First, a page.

The Plot: Officially titled “The Phone Message” most people remember this episode for the Cotton Dockers reference. In an odd moment for the show (and one noted by George), both he and Jerry have girlfriends at the same time. Early in this episode, Jerry and his date, Donna, are at Jerry’s apartment, when he tells her about his hatred of the television commercial for Cotton Dockers. Donna actually likes the commercial, causing Jerry to question how he could be attracted to someone who likes that ad. The relationship ends when George and Kramer both mention the Docker’s commercial to her face.
This is secondary to George, who bungles his date with Carol to the point that later in the episode, he is drinking Pepto Bismal out of a brown paper bag. At the end of his evening with Carol, she invites him up to her place for “coffee”. George declines because it is late and coffee keeps him up. Only after she has left his car does George realize that coffee was just a euphemism for sex. His boneheaded rejection of her proposition has caused him so much anxiety that he attempts to phone her and apologize. After getting her answering machine on multiple calls and getting no reply, as George describes it, “Yesterday, I’m a volcano – I try one more call, the machine comes on, and I let it fly like Mussolini from the balcony.” George unleashes a flurry of four letter words on the machine, only to find out that Carol has been out of town and not gotten any of his messages. So he and Jerry devise a plan to stand outside of her apartment until she comes home that night and then when they all go up together, George will distract her while Jerry replaces the cassette tape in her answering machine, thus erasing all of his idiotic messages (so the technology is a little dated. Trust me, in 1991, this was state of the art). Going through all of the trouble to pull off this switch, the episode ends with Carol telling George that she listened to his messages remotely and thought he was hilarious.
- This was a replacement episode, written in two days by Seinfeld and Larry David after the script for the scheduled episode was deemed to dark and not funny during rehearsal.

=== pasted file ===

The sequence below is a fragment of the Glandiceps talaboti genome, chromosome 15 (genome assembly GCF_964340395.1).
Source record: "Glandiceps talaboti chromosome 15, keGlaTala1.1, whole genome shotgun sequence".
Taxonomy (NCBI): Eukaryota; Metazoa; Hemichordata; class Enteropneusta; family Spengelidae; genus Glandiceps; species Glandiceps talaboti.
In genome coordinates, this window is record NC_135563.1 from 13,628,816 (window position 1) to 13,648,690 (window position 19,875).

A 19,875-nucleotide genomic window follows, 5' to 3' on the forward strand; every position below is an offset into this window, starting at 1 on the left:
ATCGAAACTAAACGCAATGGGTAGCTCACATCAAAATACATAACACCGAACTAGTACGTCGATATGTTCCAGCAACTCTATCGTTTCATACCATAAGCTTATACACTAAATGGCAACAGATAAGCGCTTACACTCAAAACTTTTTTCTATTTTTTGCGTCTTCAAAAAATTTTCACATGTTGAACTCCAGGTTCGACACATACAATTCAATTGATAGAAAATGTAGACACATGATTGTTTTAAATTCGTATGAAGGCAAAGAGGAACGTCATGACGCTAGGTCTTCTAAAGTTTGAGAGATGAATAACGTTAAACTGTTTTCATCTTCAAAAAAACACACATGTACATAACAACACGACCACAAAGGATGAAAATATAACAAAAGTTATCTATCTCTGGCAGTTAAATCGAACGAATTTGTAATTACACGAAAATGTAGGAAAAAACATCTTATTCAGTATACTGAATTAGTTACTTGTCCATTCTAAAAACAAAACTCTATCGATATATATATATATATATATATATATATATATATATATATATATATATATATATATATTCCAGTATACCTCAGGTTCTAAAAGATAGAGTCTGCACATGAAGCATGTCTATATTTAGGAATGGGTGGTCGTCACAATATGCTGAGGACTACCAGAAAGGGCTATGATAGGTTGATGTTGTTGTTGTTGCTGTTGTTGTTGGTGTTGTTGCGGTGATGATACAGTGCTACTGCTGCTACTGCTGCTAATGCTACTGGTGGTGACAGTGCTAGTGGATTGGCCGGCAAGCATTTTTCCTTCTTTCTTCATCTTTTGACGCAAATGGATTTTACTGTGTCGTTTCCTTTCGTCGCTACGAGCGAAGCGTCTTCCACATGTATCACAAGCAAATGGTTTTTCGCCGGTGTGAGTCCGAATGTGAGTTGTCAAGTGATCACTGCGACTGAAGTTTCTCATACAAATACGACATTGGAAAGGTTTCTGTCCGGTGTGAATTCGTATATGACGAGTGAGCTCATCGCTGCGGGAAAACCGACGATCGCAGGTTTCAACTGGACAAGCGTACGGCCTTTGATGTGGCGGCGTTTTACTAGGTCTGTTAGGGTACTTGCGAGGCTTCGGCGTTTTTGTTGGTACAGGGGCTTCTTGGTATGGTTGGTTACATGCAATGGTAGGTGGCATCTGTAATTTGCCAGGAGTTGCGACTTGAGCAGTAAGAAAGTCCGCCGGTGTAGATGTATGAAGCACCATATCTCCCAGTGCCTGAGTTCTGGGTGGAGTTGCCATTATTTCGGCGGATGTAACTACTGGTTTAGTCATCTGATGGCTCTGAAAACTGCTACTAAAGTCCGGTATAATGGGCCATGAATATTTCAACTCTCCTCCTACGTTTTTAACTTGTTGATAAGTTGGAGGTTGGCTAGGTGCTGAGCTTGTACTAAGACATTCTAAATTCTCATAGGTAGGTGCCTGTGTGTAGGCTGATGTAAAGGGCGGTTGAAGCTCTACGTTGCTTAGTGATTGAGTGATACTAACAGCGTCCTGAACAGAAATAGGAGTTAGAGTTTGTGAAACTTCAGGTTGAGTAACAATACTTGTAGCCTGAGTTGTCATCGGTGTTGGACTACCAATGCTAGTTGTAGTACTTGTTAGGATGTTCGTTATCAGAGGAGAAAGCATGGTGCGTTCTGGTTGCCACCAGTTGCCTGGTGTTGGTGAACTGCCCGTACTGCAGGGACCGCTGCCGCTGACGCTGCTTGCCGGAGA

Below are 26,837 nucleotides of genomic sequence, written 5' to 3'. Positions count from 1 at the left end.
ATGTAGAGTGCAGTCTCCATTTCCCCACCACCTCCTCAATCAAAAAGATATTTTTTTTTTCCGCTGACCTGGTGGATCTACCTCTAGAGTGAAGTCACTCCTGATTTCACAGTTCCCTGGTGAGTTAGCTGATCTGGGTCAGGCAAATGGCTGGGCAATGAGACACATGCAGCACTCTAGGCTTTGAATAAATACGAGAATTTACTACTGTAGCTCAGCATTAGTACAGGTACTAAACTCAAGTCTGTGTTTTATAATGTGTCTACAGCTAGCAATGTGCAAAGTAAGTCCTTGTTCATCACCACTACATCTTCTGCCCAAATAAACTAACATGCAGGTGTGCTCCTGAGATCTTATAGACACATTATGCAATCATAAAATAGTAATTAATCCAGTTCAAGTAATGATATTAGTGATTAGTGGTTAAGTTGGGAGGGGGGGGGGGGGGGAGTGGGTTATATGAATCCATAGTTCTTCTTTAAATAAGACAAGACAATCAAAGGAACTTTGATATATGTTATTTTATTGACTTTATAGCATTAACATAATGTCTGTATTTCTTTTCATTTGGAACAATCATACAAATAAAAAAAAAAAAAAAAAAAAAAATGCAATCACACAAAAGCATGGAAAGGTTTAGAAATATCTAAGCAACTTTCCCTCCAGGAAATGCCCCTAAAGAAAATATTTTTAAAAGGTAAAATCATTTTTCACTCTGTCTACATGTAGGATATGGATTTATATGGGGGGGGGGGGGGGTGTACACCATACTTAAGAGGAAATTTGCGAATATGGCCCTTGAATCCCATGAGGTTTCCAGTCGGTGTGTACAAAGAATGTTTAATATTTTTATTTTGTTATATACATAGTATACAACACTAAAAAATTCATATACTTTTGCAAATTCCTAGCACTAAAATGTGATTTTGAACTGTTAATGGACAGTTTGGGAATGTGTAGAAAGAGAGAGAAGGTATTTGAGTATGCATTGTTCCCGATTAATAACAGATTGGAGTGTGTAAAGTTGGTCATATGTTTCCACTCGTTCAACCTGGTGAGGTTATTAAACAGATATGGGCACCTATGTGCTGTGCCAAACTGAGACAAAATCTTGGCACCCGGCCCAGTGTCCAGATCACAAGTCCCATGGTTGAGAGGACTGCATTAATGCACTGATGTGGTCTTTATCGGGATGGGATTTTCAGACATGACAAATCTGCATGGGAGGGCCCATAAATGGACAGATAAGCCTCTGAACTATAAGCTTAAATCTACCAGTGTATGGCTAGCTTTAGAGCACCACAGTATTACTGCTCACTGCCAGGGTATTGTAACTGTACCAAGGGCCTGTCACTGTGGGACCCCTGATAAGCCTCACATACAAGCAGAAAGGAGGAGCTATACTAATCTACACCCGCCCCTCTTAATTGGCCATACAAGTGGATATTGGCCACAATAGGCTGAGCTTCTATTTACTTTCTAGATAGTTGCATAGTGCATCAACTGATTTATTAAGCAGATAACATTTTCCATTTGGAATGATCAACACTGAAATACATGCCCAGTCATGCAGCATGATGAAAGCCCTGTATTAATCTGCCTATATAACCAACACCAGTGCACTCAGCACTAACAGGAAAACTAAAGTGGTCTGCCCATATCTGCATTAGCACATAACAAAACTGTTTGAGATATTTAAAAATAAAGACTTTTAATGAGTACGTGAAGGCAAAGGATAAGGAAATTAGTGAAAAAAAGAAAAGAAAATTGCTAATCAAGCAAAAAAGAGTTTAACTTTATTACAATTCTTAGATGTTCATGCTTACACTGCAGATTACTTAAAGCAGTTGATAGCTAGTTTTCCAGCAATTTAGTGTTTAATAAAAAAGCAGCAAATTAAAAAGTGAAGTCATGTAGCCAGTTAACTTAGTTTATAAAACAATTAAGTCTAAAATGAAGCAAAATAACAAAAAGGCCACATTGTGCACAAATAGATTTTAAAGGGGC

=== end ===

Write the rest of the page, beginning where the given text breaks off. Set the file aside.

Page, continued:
- The original script called for Kramer to reveal his first name, but it was removed and became a storyline of its own several seasons later.
- Larry David had first written the concept of switching tapes on an answering machine for a Saturday Night Live skit that never made it to the air.
George: She invited me up. Coffee's not coffee, coffee is sex.
Elaine: Maybe coffee was coffee.
George: Coffee's coffee in the morning, it's not coffee at twelve o clock at night.
Elaine: Well some people drink coffee that late.
George: Yeah, people who work at NORAD, who're on twenty-four hour missile watch.
Favorite Scene: Jerry’s utter disgust when describing his hatred for Cotton Dockers. “Yeah, those guys are so funny and comfortable with each other. I could be comfortable too if I had pants like that…I mean all those quick shots of the pants. Pants, pants, pants, pants, pants, pants, what is that supposed to be.”
The Lesson: There were so many little lessons for entrepreneurs in this episode, yet no large overriding theme, it was difficult to pick just one. In my opinion, the most compelling lesson comes not from a main character, but a bit player. Carol’s failure to return George’s phone calls leads to an escalating sense of anger on George’s part. Every message that goes unreturned, causes him to seethe with rage. It doesn’t matter if his anger is justified. Ignoring his outreach results in irrational fury. Most entrepreneurs are overworked. They have too much to do and not enough time to get to even the most fundamental aspects of their business. This often causes them to be delinquent in responding to phone calls, emails or other correspondence. And yet this failure to respond, even if justified, can cause the other party significant angst. Sometimes, that can lead to lost opportunities. It is amazing how a simple call back or email reply can not only establish solid interpersonal relationships, but can open up opportunities that you might never have anticipated. The lesson: Pick up the phone and call people back. It’s not that hard.